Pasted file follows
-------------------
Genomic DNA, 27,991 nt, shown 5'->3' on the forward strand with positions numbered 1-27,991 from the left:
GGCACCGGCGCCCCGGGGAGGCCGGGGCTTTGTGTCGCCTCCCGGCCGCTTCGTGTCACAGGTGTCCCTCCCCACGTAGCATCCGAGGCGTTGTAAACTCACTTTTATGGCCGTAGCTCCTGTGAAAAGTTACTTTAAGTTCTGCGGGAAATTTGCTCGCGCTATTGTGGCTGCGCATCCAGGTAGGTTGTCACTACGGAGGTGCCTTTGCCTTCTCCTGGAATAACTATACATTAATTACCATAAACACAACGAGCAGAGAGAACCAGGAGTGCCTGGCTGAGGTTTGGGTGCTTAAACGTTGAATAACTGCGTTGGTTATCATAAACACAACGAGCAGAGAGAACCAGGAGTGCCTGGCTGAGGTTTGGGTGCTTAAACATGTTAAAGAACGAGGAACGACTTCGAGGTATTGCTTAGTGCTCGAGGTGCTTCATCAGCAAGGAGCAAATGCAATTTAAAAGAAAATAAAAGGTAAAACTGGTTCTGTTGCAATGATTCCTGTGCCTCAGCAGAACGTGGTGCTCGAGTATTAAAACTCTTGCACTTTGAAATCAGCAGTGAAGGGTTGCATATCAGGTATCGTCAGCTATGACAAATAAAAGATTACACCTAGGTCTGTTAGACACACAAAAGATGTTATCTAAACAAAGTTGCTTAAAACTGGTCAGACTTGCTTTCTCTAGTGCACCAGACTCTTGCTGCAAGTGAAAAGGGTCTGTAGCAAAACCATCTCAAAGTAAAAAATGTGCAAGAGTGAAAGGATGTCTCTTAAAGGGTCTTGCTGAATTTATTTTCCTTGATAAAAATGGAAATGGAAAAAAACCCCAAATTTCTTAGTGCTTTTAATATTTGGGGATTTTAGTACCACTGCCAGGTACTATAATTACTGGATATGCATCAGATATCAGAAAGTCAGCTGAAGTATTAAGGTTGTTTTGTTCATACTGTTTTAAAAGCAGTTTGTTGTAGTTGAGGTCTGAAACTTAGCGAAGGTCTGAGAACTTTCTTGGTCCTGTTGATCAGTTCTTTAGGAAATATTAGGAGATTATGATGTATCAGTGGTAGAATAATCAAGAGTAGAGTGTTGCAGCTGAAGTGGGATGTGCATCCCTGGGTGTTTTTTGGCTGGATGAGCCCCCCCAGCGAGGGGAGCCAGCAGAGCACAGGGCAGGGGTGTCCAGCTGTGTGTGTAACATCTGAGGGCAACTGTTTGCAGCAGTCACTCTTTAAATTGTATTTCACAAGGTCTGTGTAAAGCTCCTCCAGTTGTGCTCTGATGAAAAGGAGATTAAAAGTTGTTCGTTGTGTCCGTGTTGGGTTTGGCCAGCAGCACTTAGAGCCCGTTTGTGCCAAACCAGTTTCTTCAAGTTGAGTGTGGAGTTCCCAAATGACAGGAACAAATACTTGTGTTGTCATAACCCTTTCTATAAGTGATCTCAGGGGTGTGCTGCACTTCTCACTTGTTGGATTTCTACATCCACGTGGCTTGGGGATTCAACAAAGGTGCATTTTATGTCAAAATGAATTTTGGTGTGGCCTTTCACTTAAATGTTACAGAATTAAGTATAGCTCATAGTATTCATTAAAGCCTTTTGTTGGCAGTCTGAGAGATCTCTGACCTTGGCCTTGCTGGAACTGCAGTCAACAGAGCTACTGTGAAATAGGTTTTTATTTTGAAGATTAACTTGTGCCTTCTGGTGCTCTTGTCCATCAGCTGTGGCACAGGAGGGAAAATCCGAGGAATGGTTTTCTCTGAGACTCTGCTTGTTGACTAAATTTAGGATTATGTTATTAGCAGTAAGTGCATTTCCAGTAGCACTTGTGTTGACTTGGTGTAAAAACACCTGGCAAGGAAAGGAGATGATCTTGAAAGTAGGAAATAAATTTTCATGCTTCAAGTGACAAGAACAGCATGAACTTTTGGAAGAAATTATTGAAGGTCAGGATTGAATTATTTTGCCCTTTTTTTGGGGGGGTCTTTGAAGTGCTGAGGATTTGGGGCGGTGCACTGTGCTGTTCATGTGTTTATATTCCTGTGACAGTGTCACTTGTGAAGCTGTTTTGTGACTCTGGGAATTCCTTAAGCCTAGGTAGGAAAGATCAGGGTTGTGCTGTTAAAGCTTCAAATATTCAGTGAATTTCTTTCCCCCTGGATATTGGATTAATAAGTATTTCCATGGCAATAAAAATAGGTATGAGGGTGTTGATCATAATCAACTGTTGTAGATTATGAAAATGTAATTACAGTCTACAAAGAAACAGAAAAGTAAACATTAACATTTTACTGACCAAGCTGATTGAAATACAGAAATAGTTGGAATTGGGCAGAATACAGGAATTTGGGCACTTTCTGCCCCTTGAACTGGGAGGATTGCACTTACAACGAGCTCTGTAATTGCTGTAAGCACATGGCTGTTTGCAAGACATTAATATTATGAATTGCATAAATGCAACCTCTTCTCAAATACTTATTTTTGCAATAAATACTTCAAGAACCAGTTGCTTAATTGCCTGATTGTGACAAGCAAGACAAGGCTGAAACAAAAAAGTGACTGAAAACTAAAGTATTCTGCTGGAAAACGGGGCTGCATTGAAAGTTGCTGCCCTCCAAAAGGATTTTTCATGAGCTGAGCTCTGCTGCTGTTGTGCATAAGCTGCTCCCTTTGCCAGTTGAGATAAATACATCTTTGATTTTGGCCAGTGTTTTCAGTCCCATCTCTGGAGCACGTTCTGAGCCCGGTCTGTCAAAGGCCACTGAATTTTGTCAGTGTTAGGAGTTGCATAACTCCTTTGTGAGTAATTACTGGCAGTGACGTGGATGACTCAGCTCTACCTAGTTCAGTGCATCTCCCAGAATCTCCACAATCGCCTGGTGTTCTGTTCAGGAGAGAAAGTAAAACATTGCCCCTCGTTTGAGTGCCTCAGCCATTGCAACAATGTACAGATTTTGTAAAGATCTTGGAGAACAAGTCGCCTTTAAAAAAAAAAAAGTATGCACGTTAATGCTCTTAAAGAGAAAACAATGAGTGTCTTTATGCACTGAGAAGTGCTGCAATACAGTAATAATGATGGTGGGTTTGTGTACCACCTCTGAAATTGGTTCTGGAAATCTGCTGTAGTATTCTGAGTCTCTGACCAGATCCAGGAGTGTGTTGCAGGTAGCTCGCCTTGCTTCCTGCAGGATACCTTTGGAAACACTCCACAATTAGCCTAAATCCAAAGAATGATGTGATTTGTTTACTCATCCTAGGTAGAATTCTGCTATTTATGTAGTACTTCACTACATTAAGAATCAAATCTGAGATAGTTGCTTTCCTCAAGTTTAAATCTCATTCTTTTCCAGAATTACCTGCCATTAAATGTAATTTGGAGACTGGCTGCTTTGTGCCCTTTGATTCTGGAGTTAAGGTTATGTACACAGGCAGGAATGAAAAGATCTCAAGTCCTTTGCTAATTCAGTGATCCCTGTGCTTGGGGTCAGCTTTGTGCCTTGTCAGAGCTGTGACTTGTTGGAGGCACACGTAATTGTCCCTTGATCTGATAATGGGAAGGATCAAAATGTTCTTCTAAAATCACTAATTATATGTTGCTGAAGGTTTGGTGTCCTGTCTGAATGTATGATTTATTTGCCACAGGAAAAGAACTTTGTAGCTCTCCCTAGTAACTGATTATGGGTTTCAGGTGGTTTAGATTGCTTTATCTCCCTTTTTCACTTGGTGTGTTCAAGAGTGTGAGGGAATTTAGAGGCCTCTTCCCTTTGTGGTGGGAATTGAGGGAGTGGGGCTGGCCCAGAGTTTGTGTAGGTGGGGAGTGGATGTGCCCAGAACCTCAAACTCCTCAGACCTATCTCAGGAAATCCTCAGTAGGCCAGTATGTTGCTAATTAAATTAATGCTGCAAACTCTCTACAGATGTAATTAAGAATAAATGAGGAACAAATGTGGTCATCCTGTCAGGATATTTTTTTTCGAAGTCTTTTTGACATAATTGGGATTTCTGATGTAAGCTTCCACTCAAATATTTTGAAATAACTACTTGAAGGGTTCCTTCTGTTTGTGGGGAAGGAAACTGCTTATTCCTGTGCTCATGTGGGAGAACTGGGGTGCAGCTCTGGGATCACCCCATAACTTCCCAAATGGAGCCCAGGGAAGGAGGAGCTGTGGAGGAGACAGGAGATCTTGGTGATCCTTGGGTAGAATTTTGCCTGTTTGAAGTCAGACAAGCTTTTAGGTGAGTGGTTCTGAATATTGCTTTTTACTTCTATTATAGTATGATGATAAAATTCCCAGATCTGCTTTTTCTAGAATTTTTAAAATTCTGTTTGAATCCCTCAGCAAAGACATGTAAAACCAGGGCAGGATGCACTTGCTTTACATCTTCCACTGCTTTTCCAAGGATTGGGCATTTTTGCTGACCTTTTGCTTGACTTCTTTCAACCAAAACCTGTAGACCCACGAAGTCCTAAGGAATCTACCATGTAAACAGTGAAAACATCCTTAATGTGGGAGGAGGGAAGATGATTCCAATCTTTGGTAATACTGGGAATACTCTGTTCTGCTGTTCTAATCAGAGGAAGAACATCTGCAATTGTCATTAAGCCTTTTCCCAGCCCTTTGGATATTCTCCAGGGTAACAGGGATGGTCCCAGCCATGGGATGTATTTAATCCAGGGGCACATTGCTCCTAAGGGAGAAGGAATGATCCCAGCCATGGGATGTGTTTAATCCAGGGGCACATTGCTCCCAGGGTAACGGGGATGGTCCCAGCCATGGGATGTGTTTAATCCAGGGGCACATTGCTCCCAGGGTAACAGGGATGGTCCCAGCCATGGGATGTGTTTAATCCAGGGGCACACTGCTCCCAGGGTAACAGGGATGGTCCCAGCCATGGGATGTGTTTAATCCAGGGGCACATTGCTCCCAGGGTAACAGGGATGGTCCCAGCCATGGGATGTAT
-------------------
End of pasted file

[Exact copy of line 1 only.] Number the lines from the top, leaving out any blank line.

Genomic DNA, 27,991 nt, shown 5'->3' on the forward strand with positions numbered 1-27,991 from the left: